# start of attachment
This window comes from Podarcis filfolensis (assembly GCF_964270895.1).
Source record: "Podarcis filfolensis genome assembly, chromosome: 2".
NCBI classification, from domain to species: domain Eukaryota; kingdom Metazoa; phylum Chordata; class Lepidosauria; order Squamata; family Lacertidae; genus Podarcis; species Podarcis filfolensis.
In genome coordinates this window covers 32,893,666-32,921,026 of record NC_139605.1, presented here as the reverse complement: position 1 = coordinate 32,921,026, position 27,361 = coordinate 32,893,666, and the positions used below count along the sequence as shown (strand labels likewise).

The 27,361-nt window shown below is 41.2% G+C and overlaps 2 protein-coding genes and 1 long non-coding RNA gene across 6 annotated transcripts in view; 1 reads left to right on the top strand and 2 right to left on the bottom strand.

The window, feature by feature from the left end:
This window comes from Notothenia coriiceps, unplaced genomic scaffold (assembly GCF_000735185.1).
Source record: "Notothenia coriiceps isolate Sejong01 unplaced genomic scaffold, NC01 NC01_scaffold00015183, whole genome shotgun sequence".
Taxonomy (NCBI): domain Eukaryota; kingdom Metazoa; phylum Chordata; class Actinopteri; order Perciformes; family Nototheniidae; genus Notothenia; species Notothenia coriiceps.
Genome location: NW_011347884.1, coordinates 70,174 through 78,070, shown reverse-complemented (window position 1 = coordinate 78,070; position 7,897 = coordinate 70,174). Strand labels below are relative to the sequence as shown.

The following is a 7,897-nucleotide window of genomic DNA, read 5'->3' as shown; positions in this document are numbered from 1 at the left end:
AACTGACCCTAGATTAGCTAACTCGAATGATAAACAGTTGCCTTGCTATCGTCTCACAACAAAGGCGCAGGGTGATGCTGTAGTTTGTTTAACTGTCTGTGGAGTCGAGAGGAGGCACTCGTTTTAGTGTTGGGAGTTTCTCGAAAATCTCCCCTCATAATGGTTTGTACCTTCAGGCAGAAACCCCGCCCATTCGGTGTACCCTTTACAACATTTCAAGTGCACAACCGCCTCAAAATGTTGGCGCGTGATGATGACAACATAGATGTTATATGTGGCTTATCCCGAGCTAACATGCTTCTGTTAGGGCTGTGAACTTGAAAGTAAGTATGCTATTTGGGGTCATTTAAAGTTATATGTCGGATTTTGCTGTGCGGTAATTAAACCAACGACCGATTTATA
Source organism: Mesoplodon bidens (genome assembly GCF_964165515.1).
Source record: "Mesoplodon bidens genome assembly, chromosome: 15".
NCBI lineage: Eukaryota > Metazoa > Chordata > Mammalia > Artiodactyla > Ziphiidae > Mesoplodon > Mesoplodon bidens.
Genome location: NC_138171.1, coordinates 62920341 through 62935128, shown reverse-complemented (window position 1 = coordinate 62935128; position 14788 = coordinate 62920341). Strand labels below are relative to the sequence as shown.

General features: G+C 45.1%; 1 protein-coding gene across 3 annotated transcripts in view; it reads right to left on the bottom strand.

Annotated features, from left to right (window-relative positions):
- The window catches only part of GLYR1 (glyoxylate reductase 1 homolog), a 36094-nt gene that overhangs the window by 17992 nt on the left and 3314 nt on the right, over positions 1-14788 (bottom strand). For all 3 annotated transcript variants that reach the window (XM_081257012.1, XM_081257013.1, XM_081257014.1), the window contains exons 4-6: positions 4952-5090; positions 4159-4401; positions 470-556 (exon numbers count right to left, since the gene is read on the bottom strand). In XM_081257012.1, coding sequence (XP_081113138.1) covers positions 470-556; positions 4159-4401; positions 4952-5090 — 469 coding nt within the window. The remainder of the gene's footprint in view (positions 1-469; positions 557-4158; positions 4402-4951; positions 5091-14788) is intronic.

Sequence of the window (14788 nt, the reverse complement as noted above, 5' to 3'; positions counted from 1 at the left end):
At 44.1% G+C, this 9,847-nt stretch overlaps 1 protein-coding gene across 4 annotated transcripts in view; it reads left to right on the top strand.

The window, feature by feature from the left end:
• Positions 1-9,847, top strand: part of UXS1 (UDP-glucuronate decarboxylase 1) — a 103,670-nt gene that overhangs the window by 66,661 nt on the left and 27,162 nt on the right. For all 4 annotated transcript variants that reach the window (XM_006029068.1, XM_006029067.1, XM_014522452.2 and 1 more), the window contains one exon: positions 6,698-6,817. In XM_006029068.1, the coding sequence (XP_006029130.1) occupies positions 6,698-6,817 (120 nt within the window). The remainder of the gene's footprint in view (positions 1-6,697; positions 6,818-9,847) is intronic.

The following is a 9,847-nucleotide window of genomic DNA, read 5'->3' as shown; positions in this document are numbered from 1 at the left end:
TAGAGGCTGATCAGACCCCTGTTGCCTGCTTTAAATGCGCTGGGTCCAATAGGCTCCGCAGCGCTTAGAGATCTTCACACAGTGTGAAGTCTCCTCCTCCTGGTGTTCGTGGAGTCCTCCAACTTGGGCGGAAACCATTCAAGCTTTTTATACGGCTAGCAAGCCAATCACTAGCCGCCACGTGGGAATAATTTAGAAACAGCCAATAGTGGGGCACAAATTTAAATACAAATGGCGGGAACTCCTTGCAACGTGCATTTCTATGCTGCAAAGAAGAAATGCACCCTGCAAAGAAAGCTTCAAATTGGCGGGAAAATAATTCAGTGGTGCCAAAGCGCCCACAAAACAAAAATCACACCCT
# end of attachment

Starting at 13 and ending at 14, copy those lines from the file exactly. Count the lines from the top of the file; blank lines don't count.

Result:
Source organism: Mesoplodon bidens (genome assembly GCF_964165515.1).
Source record: "Mesoplodon bidens genome assembly, chromosome: 15".